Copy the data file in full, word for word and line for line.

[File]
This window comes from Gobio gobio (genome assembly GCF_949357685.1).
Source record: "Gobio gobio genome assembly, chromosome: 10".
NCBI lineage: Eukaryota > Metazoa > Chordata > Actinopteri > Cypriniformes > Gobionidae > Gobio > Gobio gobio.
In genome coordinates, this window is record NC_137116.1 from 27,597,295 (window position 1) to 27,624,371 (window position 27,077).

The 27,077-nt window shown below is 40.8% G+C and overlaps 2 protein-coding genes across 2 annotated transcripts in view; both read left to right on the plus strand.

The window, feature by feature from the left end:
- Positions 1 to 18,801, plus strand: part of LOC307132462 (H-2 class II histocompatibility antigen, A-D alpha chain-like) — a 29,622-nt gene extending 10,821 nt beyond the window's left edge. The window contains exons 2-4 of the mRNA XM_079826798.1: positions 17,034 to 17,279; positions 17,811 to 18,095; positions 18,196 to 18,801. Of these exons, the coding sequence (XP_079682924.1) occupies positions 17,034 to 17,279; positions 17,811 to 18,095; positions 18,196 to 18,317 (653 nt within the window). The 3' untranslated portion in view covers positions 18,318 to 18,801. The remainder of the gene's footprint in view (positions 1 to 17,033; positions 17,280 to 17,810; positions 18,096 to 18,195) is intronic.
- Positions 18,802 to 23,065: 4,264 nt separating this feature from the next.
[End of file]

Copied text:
This window comes from Gobio gobio (genome assembly GCF_949357685.1).
Source record: "Gobio gobio genome assembly, chromosome: 10".
NCBI lineage: Eukaryota > Metazoa > Chordata > Actinopteri > Cypriniformes > Gobionidae > Gobio > Gobio gobio.
In genome coordinates, this window is record NC_137116.1 from 27,597,295 (window position 1) to 27,624,371 (window position 27,077).

The 27,077-nt window shown below is 40.8% G+C and overlaps 2 protein-coding genes across 2 annotated transcripts in view; both read left to right on the plus strand.

The window, feature by feature from the left end:
- Positions 1 to 18,801, plus strand: part of LOC307132462 (H-2 class II histocompatibility antigen, A-D alpha chain-like) — a 29,622-nt gene extending 10,821 nt beyond the window's left edge. The window contains exons 2-4 of the mRNA XM_079826798.1: positions 17,034 to 17,279; positions 17,811 to 18,095; positions 18,196 to 18,801. Of these exons, the coding sequence (XP_079682924.1) occupies positions 17,034 to 17,279; positions 17,811 to 18,095; positions 18,196 to 18,317 (653 nt within the window). The 3' untranslated portion in view covers positions 18,318 to 18,801. The remainder of the gene's footprint in view (positions 1 to 17,033; positions 17,280 to 17,810; positions 18,096 to 18,195) is intronic.
- Positions 18,802 to 23,065: 4,264 nt separating this feature from the next.